Runtime permissions mean that your app can now request access to sensitive information in the context that it will be used. This gives you a chance to explain the need for the permission, without scaring users with a long list of requests.

Permissions are also now organized into groups, so that users can make an informed decision without needing to understand technical jargon. By allowing your users to make a decision, they may decide not to grant a permission or to revoke a previously-granted permission. So, your app needs to be thoughtful when handling API calls requiring permissions that may have been denied, and about building in graceful failure-handling so that your users can still interact with the rest of your app.

Identifier Changes

The other aspect of user trust is doing the right thing with user data. With Marshmallow, we are turning off access to some kinds of data in order to direct developers down this path.

Most notably, Local WiFi and Bluetooth MAC addresses are no longer available. The getMacAddress() method of a WifiInfo object and the BluetoothAdapter.getDefaultAdapter().getAddress() method will both return 02:00:00:00:00:00 from now on.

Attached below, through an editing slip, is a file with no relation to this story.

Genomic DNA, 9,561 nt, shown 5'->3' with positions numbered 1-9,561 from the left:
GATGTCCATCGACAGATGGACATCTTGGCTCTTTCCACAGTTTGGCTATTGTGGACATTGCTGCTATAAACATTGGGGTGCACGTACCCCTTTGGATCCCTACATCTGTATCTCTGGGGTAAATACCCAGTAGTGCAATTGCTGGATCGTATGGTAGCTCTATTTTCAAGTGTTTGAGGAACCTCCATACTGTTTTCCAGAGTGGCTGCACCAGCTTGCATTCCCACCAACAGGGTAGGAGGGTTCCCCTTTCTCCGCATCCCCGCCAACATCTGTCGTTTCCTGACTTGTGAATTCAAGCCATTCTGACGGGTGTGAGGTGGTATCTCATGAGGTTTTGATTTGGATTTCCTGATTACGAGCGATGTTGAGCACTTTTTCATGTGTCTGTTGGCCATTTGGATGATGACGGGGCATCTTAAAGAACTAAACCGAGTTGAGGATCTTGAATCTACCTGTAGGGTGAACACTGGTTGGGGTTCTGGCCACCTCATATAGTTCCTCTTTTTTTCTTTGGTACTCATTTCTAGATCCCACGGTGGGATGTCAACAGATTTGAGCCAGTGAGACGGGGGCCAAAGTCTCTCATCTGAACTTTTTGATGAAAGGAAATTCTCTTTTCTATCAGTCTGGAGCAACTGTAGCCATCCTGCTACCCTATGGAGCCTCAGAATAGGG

However, Google Play Services now provides Instance IDs, which identify an application instance running on a device. Instance IDs provide a reliable alternative to non-resettable, device-scoped hardware IDs, as they will not persist across a factory reset and are scoped to an app instance. See the Google Developer's What is Instance ID? help article for more information.

What's Next

User trust depends largely on what users see and how they feel. Mishandling permissions and identifiers increases the risk of unwanted/unintended tracking, and can result in users feeling that your app doesn't actually care about the user. So to help you get it right, we've created new documentation that should enable developers to be certain that their app is doing the right thing for their users.